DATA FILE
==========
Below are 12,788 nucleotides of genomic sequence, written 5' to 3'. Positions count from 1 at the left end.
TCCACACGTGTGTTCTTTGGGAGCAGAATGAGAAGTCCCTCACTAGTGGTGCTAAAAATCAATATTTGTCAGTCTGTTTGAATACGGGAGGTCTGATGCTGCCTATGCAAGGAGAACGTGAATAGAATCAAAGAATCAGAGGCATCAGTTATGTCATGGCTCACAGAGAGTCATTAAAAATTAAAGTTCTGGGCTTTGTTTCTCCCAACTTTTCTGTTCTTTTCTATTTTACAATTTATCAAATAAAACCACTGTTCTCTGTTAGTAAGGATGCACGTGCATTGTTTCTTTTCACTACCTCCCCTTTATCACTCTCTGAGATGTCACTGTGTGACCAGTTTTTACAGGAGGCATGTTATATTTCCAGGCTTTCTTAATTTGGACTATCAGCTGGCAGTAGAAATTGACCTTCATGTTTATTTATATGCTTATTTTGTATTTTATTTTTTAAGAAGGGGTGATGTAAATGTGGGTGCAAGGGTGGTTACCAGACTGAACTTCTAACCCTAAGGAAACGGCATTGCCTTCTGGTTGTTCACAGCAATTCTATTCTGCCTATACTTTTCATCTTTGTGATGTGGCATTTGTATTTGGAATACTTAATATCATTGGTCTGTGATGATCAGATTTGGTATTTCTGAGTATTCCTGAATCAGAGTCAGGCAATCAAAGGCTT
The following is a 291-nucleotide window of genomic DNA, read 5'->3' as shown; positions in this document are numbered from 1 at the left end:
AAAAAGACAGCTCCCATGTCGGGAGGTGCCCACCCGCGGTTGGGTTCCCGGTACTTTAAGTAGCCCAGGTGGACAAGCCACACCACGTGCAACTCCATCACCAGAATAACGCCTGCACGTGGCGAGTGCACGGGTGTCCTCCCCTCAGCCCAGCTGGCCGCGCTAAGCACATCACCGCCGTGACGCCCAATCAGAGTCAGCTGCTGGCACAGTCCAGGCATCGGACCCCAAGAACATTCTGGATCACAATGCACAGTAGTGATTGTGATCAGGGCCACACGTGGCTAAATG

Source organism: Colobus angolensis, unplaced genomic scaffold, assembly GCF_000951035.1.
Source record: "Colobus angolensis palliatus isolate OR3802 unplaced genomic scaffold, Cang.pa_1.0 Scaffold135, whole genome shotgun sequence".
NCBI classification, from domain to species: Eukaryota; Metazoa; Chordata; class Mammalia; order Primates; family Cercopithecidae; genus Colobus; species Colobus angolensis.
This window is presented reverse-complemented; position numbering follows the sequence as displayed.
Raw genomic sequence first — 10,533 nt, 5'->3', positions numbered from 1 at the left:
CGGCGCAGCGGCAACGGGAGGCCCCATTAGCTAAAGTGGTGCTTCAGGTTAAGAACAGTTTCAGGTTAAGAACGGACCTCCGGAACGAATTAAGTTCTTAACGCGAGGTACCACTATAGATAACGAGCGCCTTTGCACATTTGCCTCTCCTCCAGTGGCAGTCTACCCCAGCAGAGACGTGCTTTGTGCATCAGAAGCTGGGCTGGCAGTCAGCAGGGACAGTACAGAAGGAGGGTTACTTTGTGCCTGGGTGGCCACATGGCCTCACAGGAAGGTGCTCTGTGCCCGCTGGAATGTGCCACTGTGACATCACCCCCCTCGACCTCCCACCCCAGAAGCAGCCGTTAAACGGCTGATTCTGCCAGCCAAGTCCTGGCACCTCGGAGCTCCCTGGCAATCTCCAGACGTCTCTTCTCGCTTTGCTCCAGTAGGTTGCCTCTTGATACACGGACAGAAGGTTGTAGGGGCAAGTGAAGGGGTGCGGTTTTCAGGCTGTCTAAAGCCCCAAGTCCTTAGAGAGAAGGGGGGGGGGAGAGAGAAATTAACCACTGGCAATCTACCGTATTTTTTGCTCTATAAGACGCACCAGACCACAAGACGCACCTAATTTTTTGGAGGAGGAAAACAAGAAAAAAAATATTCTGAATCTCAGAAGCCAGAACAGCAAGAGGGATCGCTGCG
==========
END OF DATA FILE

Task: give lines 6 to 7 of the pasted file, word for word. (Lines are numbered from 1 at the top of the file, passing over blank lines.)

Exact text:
Source record: "Colobus angolensis palliatus isolate OR3802 unplaced genomic scaffold, Cang.pa_1.0 Scaffold135, whole genome shotgun sequence".
NCBI classification, from domain to species: Eukaryota; Metazoa; Chordata; class Mammalia; order Primates; family Cercopithecidae; genus Colobus; species Colobus angolensis.